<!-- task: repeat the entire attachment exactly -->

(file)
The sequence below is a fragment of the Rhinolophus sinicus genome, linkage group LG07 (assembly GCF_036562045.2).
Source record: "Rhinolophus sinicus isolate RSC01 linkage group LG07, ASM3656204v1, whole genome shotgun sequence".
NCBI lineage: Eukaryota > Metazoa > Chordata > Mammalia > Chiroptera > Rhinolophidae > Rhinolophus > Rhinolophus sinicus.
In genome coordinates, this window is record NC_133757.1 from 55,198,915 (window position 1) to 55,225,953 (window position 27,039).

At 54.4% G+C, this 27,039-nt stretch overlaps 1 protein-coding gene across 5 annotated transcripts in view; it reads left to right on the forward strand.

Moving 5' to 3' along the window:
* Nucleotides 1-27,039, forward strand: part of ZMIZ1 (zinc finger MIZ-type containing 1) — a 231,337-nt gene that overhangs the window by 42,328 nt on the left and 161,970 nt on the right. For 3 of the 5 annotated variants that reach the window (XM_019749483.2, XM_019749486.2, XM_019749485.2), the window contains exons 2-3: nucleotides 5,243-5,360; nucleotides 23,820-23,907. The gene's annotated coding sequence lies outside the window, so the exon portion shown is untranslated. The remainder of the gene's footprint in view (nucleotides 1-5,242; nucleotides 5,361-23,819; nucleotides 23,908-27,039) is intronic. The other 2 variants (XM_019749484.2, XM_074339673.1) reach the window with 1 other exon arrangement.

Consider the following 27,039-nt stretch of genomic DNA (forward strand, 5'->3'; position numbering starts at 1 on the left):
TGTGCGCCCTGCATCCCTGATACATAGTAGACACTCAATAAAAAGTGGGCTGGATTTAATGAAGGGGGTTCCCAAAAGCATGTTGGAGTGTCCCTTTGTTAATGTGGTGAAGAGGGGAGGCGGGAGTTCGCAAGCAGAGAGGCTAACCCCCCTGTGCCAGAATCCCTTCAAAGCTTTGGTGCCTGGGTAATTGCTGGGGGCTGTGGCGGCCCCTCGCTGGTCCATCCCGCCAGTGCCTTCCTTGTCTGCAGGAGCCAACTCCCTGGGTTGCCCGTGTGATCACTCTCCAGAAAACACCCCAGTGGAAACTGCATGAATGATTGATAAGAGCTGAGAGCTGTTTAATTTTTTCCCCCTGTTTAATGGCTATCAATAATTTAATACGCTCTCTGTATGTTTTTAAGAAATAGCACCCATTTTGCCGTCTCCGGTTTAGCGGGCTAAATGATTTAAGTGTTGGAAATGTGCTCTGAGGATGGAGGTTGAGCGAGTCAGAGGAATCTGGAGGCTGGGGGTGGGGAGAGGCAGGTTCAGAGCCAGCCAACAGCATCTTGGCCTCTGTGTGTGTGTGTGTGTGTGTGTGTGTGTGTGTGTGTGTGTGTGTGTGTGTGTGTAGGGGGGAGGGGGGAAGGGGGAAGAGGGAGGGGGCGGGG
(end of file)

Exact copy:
The sequence below is a fragment of the Rhinolophus sinicus genome, linkage group LG07 (assembly GCF_036562045.2).
Source record: "Rhinolophus sinicus isolate RSC01 linkage group LG07, ASM3656204v1, whole genome shotgun sequence".
NCBI lineage: Eukaryota > Metazoa > Chordata > Mammalia > Chiroptera > Rhinolophidae > Rhinolophus > Rhinolophus sinicus.
In genome coordinates, this window is record NC_133757.1 from 55,198,915 (window position 1) to 55,225,953 (window position 27,039).

At 54.4% G+C, this 27,039-nt stretch overlaps 1 protein-coding gene across 5 annotated transcripts in view; it reads left to right on the forward strand.

Moving 5' to 3' along the window:
* Nucleotides 1-27,039, forward strand: part of ZMIZ1 (zinc finger MIZ-type containing 1) — a 231,337-nt gene that overhangs the window by 42,328 nt on the left and 161,970 nt on the right. For 3 of the 5 annotated variants that reach the window (XM_019749483.2, XM_019749486.2, XM_019749485.2), the window contains exons 2-3: nucleotides 5,243-5,360; nucleotides 23,820-23,907. The gene's annotated coding sequence lies outside the window, so the exon portion shown is untranslated. The remainder of the gene's footprint in view (nucleotides 1-5,242; nucleotides 5,361-23,819; nucleotides 23,908-27,039) is intronic. The other 2 variants (XM_019749484.2, XM_074339673.1) reach the window with 1 other exon arrangement.

Consider the following 27,039-nt stretch of genomic DNA (forward strand, 5'->3'; position numbering starts at 1 on the left):
TGTGCGCCCTGCATCCCTGATACATAGTAGACACTCAATAAAAAGTGGGCTGGATTTAATGAAGGGGGTTCCCAAAAGCATGTTGGAGTGTCCCTTTGTTAATGTGGTGAAGAGGGGAGGCGGGAGTTCGCAAGCAGAGAGGCTAACCCCCCTGTGCCAGAATCCCTTCAAAGCTTTGGTGCCTGGGTAATTGCTGGGGGCTGTGGCGGCCCCTCGCTGGTCCATCCCGCCAGTGCCTTCCTTGTCTGCAGGAGCCAACTCCCTGGGTTGCCCGTGTGATCACTCTCCAGAAAACACCCCAGTGGAAACTGCATGAATGATTGATAAGAGCTGAGAGCTGTTTAATTTTTTCCCCCTGTTTAATGGCTATCAATAATTTAATACGCTCTCTGTATGTTTTTAAGAAATAGCACCCATTTTGCCGTCTCCGGTTTAGCGGGCTAAATGATTTAAGTGTTGGAAATGTGCTCTGAGGATGGAGGTTGAGCGAGTCAGAGGAATCTGGAGGCTGGGGGTGGGGAGAGGCAGGTTCAGAGCCAGCCAACAGCATCTTGGCCTCTGTGTGTGTGTGTGTGTGTGTGTGTGTGTGTGTGTGTGTGTGTGTGTGTGTGTGTAGGGGGGAGGGGGGAAGGGGGAAGAGGGAGGGGGCGGGG